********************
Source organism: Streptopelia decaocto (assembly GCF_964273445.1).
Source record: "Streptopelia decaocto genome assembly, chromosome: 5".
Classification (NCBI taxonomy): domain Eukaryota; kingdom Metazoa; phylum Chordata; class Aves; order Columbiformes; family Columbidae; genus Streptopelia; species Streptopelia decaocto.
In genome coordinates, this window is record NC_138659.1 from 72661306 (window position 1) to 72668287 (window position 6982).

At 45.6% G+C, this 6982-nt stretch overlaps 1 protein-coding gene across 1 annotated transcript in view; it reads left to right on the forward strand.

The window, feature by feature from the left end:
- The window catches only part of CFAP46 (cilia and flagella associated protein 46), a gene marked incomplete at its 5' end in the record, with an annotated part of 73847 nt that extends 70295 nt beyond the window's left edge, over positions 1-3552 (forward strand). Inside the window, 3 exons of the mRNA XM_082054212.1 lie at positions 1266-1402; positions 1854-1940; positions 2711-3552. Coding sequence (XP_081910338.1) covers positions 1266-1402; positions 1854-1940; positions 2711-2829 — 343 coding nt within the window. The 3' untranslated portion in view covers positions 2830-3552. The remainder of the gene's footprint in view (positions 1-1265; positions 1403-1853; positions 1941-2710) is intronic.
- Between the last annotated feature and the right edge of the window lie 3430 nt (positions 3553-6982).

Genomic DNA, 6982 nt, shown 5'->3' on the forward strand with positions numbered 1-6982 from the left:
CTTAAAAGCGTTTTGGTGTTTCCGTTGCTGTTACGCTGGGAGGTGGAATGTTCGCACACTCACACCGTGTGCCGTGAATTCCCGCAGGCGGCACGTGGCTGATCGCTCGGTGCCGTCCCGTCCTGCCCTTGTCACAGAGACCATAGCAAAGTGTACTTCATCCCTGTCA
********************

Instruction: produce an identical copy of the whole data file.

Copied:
Source organism: Streptopelia decaocto (assembly GCF_964273445.1).
Source record: "Streptopelia decaocto genome assembly, chromosome: 5".
Classification (NCBI taxonomy): domain Eukaryota; kingdom Metazoa; phylum Chordata; class Aves; order Columbiformes; family Columbidae; genus Streptopelia; species Streptopelia decaocto.
In genome coordinates, this window is record NC_138659.1 from 72661306 (window position 1) to 72668287 (window position 6982).

At 45.6% G+C, this 6982-nt stretch overlaps 1 protein-coding gene across 1 annotated transcript in view; it reads left to right on the forward strand.

The window, feature by feature from the left end:
- The window catches only part of CFAP46 (cilia and flagella associated protein 46), a gene marked incomplete at its 5' end in the record, with an annotated part of 73847 nt that extends 70295 nt beyond the window's left edge, over positions 1-3552 (forward strand). Inside the window, 3 exons of the mRNA XM_082054212.1 lie at positions 1266-1402; positions 1854-1940; positions 2711-3552. Coding sequence (XP_081910338.1) covers positions 1266-1402; positions 1854-1940; positions 2711-2829 — 343 coding nt within the window. The 3' untranslated portion in view covers positions 2830-3552. The remainder of the gene's footprint in view (positions 1-1265; positions 1403-1853; positions 1941-2710) is intronic.
- Between the last annotated feature and the right edge of the window lie 3430 nt (positions 3553-6982).

Genomic DNA, 6982 nt, shown 5'->3' on the forward strand with positions numbered 1-6982 from the left:
CTTAAAAGCGTTTTGGTGTTTCCGTTGCTGTTACGCTGGGAGGTGGAATGTTCGCACACTCACACCGTGTGCCGTGAATTCCCGCAGGCGGCACGTGGCTGATCGCTCGGTGCCGTCCCGTCCTGCCCTTGTCACAGAGACCATAGCAAAGTGTACTTCATCCCTGTCA